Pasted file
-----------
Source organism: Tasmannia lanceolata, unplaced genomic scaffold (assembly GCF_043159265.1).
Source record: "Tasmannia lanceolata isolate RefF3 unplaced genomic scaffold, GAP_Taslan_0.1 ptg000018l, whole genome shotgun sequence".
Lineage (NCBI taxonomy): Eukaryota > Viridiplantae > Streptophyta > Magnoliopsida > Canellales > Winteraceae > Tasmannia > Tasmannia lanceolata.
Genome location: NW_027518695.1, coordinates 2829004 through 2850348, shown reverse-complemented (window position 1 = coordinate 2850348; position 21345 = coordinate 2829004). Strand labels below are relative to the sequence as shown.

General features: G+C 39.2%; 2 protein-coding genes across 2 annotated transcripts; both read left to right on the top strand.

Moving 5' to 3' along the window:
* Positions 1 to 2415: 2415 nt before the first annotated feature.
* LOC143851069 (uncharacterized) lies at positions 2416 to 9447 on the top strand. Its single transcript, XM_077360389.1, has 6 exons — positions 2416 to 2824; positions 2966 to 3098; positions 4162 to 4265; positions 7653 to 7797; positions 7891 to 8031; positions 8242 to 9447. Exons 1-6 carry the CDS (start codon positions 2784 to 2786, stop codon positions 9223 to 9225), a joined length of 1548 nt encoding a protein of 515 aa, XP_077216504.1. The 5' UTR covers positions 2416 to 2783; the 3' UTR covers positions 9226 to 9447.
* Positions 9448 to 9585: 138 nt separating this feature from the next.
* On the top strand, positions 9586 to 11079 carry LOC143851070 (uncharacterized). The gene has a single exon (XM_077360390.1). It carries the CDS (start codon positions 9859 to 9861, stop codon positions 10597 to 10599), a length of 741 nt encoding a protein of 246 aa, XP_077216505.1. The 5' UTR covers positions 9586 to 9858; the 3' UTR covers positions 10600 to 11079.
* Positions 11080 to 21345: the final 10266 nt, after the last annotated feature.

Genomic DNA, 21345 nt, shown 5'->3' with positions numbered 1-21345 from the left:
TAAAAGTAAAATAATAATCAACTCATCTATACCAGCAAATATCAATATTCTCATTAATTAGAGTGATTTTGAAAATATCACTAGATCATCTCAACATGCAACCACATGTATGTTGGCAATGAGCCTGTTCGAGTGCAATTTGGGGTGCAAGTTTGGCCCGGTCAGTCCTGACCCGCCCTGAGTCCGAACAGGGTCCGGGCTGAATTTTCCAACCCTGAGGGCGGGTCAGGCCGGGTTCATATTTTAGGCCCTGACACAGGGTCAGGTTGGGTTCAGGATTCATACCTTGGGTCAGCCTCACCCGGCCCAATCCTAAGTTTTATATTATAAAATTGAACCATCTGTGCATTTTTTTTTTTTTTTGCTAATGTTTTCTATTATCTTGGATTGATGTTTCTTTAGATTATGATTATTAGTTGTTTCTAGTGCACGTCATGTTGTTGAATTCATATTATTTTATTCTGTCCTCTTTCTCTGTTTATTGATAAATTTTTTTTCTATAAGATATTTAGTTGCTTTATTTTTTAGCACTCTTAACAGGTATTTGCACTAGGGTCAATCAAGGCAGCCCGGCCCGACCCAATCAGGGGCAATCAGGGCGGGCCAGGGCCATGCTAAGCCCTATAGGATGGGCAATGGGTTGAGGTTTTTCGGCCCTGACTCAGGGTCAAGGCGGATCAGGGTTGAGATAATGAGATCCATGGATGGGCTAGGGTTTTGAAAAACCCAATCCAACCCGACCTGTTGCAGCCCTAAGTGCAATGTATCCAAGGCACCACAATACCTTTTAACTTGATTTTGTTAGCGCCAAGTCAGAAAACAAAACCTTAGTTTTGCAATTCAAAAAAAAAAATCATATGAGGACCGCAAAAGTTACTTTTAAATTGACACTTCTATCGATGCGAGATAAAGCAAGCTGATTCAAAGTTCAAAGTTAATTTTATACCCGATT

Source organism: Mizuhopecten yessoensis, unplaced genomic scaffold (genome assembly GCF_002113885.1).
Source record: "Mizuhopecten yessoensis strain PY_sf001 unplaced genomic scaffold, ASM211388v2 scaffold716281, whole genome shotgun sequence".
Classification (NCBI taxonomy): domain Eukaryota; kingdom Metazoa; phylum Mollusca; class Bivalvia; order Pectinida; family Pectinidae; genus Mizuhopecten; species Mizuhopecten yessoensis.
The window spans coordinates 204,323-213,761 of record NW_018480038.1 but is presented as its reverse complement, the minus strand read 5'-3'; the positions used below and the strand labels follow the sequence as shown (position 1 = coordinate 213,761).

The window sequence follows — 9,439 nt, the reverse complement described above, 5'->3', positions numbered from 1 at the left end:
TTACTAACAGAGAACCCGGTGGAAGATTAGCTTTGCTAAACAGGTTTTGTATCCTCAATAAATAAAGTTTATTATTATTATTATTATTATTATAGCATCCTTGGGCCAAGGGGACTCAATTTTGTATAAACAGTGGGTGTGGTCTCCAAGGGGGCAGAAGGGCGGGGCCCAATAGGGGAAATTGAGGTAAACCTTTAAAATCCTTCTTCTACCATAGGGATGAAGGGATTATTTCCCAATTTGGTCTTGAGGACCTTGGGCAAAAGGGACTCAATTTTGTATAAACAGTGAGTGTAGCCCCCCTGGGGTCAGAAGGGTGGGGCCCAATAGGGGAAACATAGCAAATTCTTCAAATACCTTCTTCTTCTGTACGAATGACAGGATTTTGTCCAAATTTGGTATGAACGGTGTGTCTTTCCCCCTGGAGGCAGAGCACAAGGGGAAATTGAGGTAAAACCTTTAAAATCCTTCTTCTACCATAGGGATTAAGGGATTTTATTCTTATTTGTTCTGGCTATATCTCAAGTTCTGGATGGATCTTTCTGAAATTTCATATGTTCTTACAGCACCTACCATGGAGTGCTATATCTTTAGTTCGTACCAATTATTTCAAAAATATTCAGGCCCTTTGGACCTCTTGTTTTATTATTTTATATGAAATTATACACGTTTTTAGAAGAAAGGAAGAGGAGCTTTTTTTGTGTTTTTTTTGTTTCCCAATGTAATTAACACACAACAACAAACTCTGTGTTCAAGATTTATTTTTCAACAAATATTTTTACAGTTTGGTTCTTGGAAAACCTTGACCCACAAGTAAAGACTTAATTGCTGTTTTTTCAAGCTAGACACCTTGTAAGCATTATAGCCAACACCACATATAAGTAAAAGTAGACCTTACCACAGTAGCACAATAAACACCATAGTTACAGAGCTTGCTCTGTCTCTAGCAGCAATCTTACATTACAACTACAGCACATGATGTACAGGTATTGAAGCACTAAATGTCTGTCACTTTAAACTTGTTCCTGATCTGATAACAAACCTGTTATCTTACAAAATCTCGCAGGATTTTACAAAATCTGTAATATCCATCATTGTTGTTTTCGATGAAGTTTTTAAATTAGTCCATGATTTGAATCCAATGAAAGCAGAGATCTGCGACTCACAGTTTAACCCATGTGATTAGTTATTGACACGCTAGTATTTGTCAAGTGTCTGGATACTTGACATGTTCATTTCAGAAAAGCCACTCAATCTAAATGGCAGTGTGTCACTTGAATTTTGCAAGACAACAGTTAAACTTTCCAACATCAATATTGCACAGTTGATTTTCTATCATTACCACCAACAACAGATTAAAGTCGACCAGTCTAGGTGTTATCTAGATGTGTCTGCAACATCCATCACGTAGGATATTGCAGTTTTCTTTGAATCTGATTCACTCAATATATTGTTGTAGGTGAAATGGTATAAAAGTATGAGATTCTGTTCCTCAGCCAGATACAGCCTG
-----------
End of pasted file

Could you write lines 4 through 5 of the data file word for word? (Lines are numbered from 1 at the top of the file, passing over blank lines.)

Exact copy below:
Genome location: NW_027518695.1, coordinates 2829004 through 2850348, shown reverse-complemented (window position 1 = coordinate 2850348; position 21345 = coordinate 2829004). Strand labels below are relative to the sequence as shown.

General features: G+C 39.2%; 2 protein-coding genes across 2 annotated transcripts; both read left to right on the top strand.